The Ohio House gave final approval yesterday to a nearly $69 billion two year budget plan. House Bill 166 is now before the Ohio Senate, where lawmakers have been conducting informal hearings on the budget since late April. The final budget agreement must be approved and submitted to Governor DeWine by June 30 and will take effect on July 1, when the new state fiscal year is set to begin.
By Lindsey Gardiner At the beginning of April last year I embarked on a journey with GOPC, as Manager of Government Affairs, that would challenge me to think outside the box and learn about policies that would address issues communities face on a day-to-day basis. From foreclosure to abandoned gas stations, I never knew and truly understood the rippling effect they had on the overall health of a neighborhood and impact on business growth. In a little over a year’s time I have had the privilege to see a significant amount of development of economic development and revitalization policy within the Ohio Legislature. I have come to know numerous legislators who are just as passionate as GOPC in bringing Ohio communities back to pre-great recession levels, and I cannot wait to see the progress that is made over the next year. Unfortunately, the upcoming work that GOPC and the State accomplish together must be made from afar as I have accepted a position that is closer to my family in northeast Ohio. Nevertheless, I will most certainly cherish the relationships I’ve made and carry the lessons I’ve learned about community revitalization and economic development with me wherever my family and I go in Ohio and beyond.
You may have already observed the many legislative developments this month after browsing our May Legislative Update, and in that you might have noticed that the foreclosure reform bill (HB 463) made its way across the legislative “finish line” just before the House and Senate made a much-deserved return to their home districts for the Summer Recess. Like any bill, HB 463 was no easy task and required a lot of negotiation, compromise, and of course patience. A little over a year ago when I began working with GOPC I was invited to serve, per the Ohio State Bar Association, as one of the voices that would help craft legislation aimed at fixing Ohio’s deeply flawed foreclosure policy. Learning about foreclosure was quite the learning process, but as a former legislative staffer, lobbyist, and appointed local government official, I personally believe that Ohio has a lot of serious progress to be proud of.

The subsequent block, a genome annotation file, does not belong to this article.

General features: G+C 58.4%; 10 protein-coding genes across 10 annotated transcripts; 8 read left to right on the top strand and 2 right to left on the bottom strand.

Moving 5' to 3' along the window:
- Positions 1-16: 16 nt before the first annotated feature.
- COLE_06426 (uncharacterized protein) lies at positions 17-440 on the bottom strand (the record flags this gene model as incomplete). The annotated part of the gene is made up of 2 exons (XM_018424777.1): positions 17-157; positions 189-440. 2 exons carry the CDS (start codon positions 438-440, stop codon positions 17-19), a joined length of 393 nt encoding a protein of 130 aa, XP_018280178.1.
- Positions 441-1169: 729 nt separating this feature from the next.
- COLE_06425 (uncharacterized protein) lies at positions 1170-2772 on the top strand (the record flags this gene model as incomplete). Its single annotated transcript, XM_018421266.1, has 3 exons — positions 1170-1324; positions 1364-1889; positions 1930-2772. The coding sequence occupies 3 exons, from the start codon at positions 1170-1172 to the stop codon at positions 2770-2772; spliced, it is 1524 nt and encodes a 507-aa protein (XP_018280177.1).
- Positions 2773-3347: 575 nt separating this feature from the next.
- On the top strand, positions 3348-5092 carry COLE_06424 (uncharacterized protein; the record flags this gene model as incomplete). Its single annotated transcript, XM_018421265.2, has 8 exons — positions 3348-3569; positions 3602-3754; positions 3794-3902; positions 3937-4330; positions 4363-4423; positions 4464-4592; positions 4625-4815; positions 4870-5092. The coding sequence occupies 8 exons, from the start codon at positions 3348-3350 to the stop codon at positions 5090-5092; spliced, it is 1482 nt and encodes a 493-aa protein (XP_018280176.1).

My first job I served as a Legislative Aide and Clerk of the House Ways and Means Committee for the Ohio House of Representatives, and I have to admit I never thought I would learn so much about tax policy nor did I ever anticipate becoming so passionate about the subject. My experience at GOPC has been similar with fast-track foreclosure, but it is also the case for the remediation of brownfields. When the Clean Ohio Fund was implemented, brownfield cleanup was funded by the Clean Ohio Revitalization Fund (CORF) making our state a leader in turning these unusable eyesores into functioning pieces of communities. The return of jobs and revenue goes unmatched by other remediation programs offered by the State today, and although CORF is no longer implemented I believe Ohio is making its way back to focusing on brownfields with the recent development of the Abandoned Gas Station Cleanup Program. There is so much opportunity when it comes to brownfield cleanup and after working on this particular subject for a little over a year I have learned that job creation, attracting/retaining the millennial workforce, and revitalizing communities are all interconnected with brownfields. GOPC’s unique place-based perspective seamlessly ties these various elements together in a way that I believe will help keep the Legislature moving in the right direction in brownfields cleanup.